By Nathan Fenno
Los Angeles Times
As mourners gathered at Staples Center on Monday for a memorial service to celebrate the lives of Kobe and Gianna Bryant, attorneys for Vanessa Bryant filed a wrongful death lawsuit against the company that operated the helicopter that crashed last month, killing her husband, daughter and seven others.
The complaint in Los Angeles County Superior Court against Fillmore-based Island Express Holding Corp. and Island Express Helicopters alleges that pilot Ara Zobayan, who also died in the crash in Calabasas, failed “to use ordinary care in piloting the subject aircraft” and was negligent.
“Defendant Island Express Helicopters authorized, directed and/or permitted a flight with full knowledge that the subject helicopter was flying into unsafe weather conditions,” the lawsuit says.
Kobe Bryant, the complaint alleges, died “as a direct result of the negligent conduct of Zobayan” for which “the company is vicariously liable in all respects.”
The 27-count complaint, which also names Zobayan’s estate as a defendant, seeks compensatory and punitive damages. The amount isn’t specified.
Attorneys for Vanessa Bryant didn’t immediately respond to requests for comment. Bryant is represented by Munger, Tolles & Olson and Kansas City-based Robb & Robb, which specializes in helicopter crashes.
Teri Neville, an attorney representing Island Express, declined to comment on the lawsuit.
“This was a tragic accident,” Neville said in an email.
While flying to a youth basketball game at Kobe Bryant’s Mamba Sports Academy in Thousand Oaks on Jan. 26, the 1991 Sikorsky S-76B crashed into a hillside near Los Virgenes Road and Willow Glen Street amid dense fog.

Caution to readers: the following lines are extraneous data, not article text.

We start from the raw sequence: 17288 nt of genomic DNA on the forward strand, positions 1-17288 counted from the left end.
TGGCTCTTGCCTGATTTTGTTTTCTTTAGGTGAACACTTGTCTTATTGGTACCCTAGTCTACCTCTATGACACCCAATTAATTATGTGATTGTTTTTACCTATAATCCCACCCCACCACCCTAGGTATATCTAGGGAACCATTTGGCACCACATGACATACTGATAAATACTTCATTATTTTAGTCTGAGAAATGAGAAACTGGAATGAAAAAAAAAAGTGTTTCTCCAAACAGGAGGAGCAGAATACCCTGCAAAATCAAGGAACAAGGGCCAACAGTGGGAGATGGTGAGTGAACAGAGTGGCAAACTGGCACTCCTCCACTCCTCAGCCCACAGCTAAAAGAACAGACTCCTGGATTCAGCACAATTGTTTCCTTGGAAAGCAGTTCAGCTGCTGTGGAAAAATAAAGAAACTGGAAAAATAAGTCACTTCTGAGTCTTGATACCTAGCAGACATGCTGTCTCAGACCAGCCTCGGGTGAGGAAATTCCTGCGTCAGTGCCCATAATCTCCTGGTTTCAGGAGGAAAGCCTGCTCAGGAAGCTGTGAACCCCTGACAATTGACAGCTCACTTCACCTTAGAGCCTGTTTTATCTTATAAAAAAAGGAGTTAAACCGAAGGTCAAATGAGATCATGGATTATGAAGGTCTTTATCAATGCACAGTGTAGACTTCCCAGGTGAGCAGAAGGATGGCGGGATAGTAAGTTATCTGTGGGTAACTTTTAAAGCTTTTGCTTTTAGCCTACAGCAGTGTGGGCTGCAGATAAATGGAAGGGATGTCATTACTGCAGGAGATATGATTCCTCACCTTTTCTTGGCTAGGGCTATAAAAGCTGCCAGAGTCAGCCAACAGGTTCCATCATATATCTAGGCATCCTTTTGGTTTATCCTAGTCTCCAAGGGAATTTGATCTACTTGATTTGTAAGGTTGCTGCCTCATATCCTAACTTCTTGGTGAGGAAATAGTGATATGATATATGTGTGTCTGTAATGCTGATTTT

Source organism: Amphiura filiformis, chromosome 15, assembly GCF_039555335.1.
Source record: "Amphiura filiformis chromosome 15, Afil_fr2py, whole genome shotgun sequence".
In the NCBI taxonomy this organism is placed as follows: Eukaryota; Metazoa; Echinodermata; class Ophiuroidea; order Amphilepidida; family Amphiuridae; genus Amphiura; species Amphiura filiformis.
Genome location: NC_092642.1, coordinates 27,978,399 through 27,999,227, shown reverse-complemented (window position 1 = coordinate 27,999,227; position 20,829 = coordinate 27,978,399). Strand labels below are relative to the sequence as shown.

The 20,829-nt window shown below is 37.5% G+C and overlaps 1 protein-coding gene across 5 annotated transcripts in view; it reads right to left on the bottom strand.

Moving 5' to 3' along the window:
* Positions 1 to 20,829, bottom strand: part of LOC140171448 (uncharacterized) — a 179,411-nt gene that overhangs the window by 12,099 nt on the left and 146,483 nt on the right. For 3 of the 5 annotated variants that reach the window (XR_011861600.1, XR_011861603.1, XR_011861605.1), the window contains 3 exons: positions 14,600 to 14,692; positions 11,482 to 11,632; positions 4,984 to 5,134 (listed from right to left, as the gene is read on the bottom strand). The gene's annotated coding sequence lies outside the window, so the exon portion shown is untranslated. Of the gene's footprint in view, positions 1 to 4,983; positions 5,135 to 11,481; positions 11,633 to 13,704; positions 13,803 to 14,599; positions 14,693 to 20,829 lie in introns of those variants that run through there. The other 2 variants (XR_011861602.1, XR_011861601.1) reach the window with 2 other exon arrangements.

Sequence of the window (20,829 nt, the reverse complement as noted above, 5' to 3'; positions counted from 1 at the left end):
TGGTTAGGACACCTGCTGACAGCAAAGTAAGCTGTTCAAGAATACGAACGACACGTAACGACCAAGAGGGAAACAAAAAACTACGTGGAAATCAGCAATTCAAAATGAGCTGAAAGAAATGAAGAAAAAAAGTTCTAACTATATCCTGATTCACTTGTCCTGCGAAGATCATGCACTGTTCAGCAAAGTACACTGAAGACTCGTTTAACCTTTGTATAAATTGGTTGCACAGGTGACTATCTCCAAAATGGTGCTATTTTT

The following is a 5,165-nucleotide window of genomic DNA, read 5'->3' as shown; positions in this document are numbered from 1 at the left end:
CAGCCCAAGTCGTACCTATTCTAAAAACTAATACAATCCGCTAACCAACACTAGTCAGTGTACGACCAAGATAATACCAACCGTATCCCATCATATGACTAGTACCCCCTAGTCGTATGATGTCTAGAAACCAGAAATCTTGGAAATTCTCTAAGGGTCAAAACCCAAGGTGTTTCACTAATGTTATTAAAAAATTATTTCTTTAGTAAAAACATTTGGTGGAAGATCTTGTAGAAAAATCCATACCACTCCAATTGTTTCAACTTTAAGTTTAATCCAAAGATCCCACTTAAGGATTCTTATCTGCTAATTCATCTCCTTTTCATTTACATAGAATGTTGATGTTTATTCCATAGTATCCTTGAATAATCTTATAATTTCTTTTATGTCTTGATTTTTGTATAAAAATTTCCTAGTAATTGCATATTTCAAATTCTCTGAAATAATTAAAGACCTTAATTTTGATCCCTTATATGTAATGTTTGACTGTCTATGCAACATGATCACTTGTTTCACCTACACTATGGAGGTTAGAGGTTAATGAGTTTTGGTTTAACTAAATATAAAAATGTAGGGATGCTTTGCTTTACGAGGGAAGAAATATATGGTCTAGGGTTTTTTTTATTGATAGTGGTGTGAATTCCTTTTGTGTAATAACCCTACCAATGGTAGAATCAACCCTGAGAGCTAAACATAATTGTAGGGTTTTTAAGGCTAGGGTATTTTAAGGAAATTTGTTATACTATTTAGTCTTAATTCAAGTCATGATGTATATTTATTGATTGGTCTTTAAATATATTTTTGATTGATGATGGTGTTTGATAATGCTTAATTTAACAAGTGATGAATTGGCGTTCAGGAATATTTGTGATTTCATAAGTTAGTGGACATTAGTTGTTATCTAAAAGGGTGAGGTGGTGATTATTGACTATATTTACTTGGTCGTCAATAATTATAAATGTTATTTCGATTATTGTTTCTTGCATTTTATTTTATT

A preliminary report from the National Transportation Safety Board found no engine or mechanical failure. The agency’s probe of the crash is ongoing.
The lawsuit accuses Zobayan, Bryant’s longtime pilot, of several acts of negligence including failing to abort the flight, failing to monitor and assess the weather, and failure to keep a safe distance between natural obstacles and the helicopter.
The Federal Aviation Administration cited Zobayan in 2015 for violating visual flight rules minimums and the FAA operating certificate for Island Express limited its pilots to flying under visual flight rules, not conditions that necessitate the use of instruments.
“On information and belief, Defendant Island Express Helicopters employed Defendant Zobayan with conscious disregard of the rights or safety of others and authorized or ratified his wrong conduct, and itself engaged in conduct with malice, oppression, or fraud,” the complaint states.
The lawsuit alleges the company did not provide “adequate training and/or supervision” after the FAA citation “to ensure the negligent action did not re-occur” and claims it “promoted and engaged in unnecessary and needlessly risky means of transport under the circumstances.” The complaint also faults the company for not having “an adequate safety policy for cancellation of flights into known unsafe weather conditions.”
Another count in the lawsuit accuses Island Express of negligence for not installing a terrain alarm system in the helicopter. The system could have warned Zobayan he was nearing a hillside. Federal regulations didn’t require the helicopter to have the system.
Island Express suspended operations indefinitely following the crash. A previous version of the company’s website advertised the company as operating “the West Coast’s largest fleet of Sikorsky S-76 passenger aircraft, the most-trusted name in helicopters” and being family owned since 1986.
Zobayan was the chief pilot for Island Express, amassing more than 8,000 hours of flying experience.
“He was the guy you’d want in any kind of emergency situation,” Neville told The Times last month.